Meet the Artist Making "Daggers" for Spiritual Protection
Lucien Shapiro fuses gems, minerals, and love to make spiritually protective art weapons.
All photos courtesy of the artist and MAIA Contemporary
It isn't often that works of art have the potential to hurt you, but a large portion of Lucien Shapiro's sculptures currently on view at MAIA Contemporary in Mexico City take the form of familiar weapons. Blunt clubs, pointed daggers, and spiked bats alongside a frightening set of ritualistic masks fill the gallery as Shapiro's works titled Urban Obsessions.
Although they certainly look like and resemble weapons, Shapiro doesn't consider his sculptures as such. "I have not created or labeled anything in the show as a weapon," the artist tells Creators. "I create protection pieces, mainly utilized to help one harness a power of protection within themselves. Just placing it on the wall can give the viewer or patron a sense of protection over their home or family."
The materials Shapiro uses to make these protection pieces evoke a sense of benevolence rather than overt aggression or violence. The unsharpened decorative studs, quartz crystals, and assorted minerals used in the sculptures are more adept at decoration than inflicting harm. The artist states that these minerals and natural materials "help to cleanse and bring protection, love, and healing," adding that he made them "with the intention that they will never be used to harm any other human or living being."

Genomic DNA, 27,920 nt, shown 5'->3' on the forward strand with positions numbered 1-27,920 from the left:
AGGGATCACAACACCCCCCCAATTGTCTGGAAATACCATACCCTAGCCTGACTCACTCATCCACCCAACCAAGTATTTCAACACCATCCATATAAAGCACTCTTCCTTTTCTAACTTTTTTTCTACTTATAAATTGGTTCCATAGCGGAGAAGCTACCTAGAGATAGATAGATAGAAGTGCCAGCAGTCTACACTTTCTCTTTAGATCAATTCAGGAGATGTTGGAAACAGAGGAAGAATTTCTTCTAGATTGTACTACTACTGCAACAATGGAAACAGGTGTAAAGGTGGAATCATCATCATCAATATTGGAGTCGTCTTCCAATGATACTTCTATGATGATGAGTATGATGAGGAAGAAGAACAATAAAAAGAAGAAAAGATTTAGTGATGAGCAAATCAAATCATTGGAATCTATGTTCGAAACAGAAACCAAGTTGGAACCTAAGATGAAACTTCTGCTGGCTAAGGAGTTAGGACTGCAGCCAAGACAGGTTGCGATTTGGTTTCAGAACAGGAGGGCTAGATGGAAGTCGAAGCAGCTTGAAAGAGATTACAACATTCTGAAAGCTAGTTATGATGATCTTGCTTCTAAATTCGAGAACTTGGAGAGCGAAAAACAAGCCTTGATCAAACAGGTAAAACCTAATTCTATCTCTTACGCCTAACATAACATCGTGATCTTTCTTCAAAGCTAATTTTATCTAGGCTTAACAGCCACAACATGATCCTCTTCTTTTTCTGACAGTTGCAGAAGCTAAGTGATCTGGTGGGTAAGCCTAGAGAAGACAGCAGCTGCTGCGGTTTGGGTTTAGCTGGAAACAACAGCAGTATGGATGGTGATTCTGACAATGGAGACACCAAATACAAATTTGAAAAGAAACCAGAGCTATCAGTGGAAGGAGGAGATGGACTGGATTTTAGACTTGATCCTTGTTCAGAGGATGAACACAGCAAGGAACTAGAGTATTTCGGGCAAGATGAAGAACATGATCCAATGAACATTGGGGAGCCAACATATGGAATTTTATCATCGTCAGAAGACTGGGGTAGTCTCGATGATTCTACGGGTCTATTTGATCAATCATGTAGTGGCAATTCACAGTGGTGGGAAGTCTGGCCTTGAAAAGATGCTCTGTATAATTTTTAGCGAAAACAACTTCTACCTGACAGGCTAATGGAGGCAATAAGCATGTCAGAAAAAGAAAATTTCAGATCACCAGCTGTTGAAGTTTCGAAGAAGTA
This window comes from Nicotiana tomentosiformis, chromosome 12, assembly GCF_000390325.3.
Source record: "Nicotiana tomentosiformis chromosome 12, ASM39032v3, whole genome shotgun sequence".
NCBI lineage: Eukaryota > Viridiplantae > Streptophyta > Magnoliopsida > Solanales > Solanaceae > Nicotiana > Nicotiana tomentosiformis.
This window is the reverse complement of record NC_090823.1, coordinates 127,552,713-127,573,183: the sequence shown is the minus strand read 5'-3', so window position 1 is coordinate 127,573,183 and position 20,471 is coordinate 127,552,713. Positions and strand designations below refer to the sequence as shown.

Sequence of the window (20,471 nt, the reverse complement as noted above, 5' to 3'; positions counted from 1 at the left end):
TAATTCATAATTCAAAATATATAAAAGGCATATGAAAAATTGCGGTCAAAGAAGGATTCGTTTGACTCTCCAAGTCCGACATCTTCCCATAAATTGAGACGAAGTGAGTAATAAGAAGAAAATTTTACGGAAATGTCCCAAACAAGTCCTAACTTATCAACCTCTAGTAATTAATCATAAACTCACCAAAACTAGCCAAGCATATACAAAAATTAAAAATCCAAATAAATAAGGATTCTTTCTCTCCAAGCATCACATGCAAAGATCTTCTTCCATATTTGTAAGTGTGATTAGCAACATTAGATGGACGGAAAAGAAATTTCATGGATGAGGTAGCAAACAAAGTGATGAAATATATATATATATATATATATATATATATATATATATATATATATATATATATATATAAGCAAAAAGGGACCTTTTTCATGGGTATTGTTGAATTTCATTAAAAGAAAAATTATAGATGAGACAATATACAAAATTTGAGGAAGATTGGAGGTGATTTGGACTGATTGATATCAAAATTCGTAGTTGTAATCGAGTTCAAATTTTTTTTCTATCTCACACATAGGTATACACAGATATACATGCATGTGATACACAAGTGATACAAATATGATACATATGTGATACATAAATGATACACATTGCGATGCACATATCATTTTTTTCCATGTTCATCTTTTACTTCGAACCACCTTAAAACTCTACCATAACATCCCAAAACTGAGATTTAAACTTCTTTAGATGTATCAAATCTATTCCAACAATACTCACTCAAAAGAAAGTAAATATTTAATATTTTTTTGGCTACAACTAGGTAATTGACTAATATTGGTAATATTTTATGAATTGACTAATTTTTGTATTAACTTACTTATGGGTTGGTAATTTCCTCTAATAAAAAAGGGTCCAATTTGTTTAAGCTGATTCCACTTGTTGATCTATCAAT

Beyond the physical materials used to make the works, a series of "immaterial materials" are listed in the checklist of the works: Fluorite Protection Shank has "Love" in its material composition while Quartz White Protection Small Bat incorporates "Love" and "Strength".
As one might suspect, these materials serve as a conduit for the artist's life philosophy. "I would hope that these 'immaterial materials' are present in every object and human ever created," Shapiro explains. "I believe anything made from hate and negative experiences usually brings blood death, tears, and fear. I am simply putting positive energy into these works."
As for the primal masks that incorporate brass knuckles and drug baggies to make ritualistic shapes, the intention behind them is somewhat different. "I started making the masks after a break up. They were made to represent the lies, fears, and confusion that this person had while leaving the relationship," says Shapiro. "The protection pieces were made to represent the walls and shields I needed to build for myself to overcome this heartbreak," he adds. "Everything else continued on from this start."
Check out Urban Obsessions at MAIA Contemporary in Mexico City, on view until July 1st. More of Lucien Shapiro's eclectic body of work can be seen here.